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 ‘Cutting off hands is essential:' Taliban official confirms executions and amputations will return

A prominent Taliban leader has stated that the group will reintroduce criminal punishments such as amputations and executions, though he did not specify whether this would be done publicly.

Mullah Nooruddin Turabi, one of the Taliban's founding members, has confirmed the return of executions to the country. The Taliban government of the late 1990s was known for its extreme interpretation of Islamic law, and he served as justice minister during the previous Taliban administration.

He told the Associated Press that cutting off someone's hands was "very necessary for security" and that it would act as a deterrent. He went on to say that the new Taliban government was investigating whether these punishments should be administered in public, as they had been in the past, and that they would "develop a policy" in the near future.

Previous rule by the Taliban in Afghanistan was marked by heinous acts of "justice," such as public executions on a soccer field in Kabul, which were widely condemned. Men and women accused of crimes were stoned, shot down, or had their limbs amputated by the hard-line group, even if the crimes were minor thefts or robberies, according to reports.

At the time, the international community expressed its displeasure with these actions. According to Mr Turabi, in response to this, "Everyone has criticized us for the punishments in the stadium, but we have never said anything about their laws or their punishments." No one will be able to tell us what our legal system should look like. "We will follow Islam and base our laws on the teachings of the Quran."

Almost immediately after the Taliban took control of Kabul on 15 August, there have been fears that similar barbaric acts will be carried out once more, despite the extremist group's claims that it is more liberal this time around. There have already been reports from the country that men accused of unspecified crimes have been publicly humiliated and paraded in front of the public.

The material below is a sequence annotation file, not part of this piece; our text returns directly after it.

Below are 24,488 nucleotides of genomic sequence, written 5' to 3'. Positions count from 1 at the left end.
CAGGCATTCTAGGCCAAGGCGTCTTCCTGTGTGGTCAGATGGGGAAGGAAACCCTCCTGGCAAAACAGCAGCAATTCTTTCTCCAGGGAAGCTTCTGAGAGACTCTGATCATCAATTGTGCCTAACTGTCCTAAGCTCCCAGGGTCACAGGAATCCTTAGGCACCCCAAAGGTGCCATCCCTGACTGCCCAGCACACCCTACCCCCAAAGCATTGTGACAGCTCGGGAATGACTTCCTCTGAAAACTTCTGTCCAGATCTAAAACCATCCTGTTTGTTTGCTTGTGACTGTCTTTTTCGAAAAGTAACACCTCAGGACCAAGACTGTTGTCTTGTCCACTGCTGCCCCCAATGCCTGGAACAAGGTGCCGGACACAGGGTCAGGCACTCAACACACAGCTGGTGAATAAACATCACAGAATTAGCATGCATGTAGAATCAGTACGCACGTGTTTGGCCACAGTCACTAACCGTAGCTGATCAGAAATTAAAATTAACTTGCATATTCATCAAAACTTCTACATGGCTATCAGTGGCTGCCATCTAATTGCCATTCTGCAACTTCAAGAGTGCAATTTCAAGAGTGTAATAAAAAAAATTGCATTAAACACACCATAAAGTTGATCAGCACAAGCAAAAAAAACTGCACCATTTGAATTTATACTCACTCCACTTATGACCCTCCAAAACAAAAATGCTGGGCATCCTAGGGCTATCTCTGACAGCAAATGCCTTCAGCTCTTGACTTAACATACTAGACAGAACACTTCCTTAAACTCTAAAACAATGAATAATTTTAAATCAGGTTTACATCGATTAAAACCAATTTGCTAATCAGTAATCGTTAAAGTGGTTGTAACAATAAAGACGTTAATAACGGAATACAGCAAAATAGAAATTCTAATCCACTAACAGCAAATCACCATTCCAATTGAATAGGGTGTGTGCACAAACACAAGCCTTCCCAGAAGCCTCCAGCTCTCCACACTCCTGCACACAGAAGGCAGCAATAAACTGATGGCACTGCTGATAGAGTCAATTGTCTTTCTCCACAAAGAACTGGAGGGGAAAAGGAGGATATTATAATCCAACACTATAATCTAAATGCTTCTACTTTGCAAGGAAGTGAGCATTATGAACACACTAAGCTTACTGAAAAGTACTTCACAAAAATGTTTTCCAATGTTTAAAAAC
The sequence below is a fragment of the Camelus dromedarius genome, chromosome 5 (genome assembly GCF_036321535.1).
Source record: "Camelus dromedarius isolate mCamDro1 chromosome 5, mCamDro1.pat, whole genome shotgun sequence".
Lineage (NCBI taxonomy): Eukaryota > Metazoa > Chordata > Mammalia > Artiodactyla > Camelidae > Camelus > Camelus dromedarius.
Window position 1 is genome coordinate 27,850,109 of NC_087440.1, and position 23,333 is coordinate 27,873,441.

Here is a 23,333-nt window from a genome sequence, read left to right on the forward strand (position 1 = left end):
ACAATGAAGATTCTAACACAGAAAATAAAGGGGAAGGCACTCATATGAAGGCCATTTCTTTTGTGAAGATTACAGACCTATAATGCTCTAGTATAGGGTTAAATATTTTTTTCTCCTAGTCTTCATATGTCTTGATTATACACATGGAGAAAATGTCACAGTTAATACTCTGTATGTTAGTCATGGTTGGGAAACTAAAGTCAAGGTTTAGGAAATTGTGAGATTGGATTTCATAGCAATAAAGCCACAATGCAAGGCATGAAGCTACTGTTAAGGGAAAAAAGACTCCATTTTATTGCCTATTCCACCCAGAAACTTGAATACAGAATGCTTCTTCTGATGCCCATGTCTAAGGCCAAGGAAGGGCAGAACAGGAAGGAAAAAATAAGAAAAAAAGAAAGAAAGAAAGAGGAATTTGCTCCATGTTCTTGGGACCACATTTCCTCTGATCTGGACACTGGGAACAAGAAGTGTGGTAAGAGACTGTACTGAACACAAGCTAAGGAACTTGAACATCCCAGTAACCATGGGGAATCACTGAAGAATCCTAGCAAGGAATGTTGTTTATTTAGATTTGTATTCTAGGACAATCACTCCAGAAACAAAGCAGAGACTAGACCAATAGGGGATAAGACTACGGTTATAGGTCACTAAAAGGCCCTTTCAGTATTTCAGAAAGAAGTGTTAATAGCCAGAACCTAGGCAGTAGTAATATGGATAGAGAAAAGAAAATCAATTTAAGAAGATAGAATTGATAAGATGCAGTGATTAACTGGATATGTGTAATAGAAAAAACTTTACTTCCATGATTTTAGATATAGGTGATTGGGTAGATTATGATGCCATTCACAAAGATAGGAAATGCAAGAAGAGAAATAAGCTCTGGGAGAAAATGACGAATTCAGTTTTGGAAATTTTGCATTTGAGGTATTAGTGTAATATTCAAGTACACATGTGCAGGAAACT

Despite this, Taliban leaders have asserted that their new rule will be based on gender equality as well as on justice.

In his interview with the female journalist, Mr Turabi reiterated these claims, adding, "We have changed from the past."

The previous Taliban regime had outlawed all forms of entertainment, including films and sports, as well as all forms of expression. "We are serious about it," he said of the new restrictions on television, mobile phones, photos and video, which will be permitted "because this is a necessity of the people."

His remarks were followed by a reminder that sharia (Islamic) laws would be followed this time around by the judges, who would include female judges as well.

Several international organizations, including the United Nations and other international organizations, have expressed concern about the human rights situation in Afghanistan. If the country continues its previous activities, several countries have threatened to isolate it. The new regime, on the other hand, has stated on numerous occasions that it will uphold human rights values.

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